The Open Sports Medicine Journal


ISSN: 1874-3870 ― Volume 9, 2015

Measurement of Lung Diffusion and Cardiac Output with a Single Breath Gas Absorption Method During Graded Exercise Testing: Reference Values for Clinical Testing

The Open Sports Medicine Journal, 2009, 3: 73-79

Albert Miller, Maqbool Murtuza, Thomas E. Bachman

Center for Biology of Natural Systems, Queens College, City University of New York, Flushing, NY, USA.

Electronic publication date /1/2009
[DOI: 10.2174/1874387000903010073]


Measurement of lung diffusion and cardiac output with a single breath gas absorption method during graded exercise testing: reference values for clinical testing.

Objective: The evaluation of ventilation and gas exchange has become a standard part of clinical exercise testing. We sought to assess the practicality of integrating measurements of lung diffusion for carbon monoxide (DLCO) and noninvasive cardiac output (using pulmonary capillary blood flow QC) into our clinical graded exercise tests. Our objective was to define the responses in normal subjects so that impairment could be detected in patients suspected of having pulmonary or pulmonary vascular disease despite normal resting DLCO and QC. We conducted incremental exercise tests on 20 normal volunteers at 6 levels of exercise ranging between rest and 75% of their measured maximum. The investigational method is based on absorption of CO (for DLCO) and acetylene (for QC) into the pulmonary circulation during a single slow exhalation. The subjects averaged 35 years of age with a maximum work capacity of 76% of predicted maximum.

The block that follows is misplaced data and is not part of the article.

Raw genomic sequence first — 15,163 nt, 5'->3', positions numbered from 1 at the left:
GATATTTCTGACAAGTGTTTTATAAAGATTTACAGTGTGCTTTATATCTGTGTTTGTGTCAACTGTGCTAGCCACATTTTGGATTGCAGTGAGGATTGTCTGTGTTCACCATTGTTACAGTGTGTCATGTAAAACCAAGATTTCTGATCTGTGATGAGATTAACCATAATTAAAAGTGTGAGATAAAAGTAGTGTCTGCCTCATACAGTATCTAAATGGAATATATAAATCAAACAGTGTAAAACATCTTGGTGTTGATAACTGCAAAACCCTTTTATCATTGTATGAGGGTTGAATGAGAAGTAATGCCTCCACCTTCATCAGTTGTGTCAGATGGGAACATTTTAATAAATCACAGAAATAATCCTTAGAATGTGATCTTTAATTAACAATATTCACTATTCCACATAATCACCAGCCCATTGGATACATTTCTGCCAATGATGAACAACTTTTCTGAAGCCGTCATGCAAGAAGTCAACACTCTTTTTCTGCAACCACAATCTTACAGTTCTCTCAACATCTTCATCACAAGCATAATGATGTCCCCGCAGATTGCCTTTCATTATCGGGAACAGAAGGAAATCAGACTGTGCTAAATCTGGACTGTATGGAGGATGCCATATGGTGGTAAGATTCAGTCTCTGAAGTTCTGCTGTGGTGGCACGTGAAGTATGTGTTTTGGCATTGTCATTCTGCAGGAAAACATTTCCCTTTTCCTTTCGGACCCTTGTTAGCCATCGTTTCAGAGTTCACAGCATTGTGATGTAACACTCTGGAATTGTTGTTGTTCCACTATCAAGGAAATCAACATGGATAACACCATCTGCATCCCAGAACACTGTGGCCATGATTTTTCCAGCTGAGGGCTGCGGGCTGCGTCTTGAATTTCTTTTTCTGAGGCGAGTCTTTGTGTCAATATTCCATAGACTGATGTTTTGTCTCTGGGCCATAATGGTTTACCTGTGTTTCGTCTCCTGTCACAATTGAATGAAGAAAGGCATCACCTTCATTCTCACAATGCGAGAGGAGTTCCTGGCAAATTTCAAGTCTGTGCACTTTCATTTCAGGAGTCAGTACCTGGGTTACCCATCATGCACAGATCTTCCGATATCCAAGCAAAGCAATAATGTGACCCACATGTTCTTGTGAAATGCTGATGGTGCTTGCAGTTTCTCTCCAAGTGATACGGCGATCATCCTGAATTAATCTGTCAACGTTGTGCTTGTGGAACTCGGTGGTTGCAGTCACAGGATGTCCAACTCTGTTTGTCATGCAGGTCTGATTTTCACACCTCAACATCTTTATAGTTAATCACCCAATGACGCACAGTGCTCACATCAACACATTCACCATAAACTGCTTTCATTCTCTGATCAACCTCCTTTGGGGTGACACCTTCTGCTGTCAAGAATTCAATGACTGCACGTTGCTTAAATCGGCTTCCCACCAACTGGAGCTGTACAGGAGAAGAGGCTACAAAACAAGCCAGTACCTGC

Results: The values increased linearly with workload (QC in L/min = 3.5 + 6.5*VO2 in L/min, and DLCO in ml/min/mmHg = 18.7 + 10.2*VO2 in L/min). From baseline levels the QC increased more than two-fold and the DLCO increased by 50%. The mean deviation of individual measurements from the patient's regressed response was 9.9% and 6.6% respectively.

Conclusions: We found the procedure easy to include in our standard graded exercise protocol and the single breath technique readily performed. Normative values were obtained for measurements expressed as a percentage of individual maximum and as actual VO2. At a moderate level of exercise (VO2 1.0 liter) the DLCO and QC should increase at least 20% and 65% respectively above baseline. Since the response of Qc and DLCO to progressive exercise offers pathophysiological information of clinical interest, its application can now be characterized in patients with different disorders including those with normal resting Qc and DLCO.

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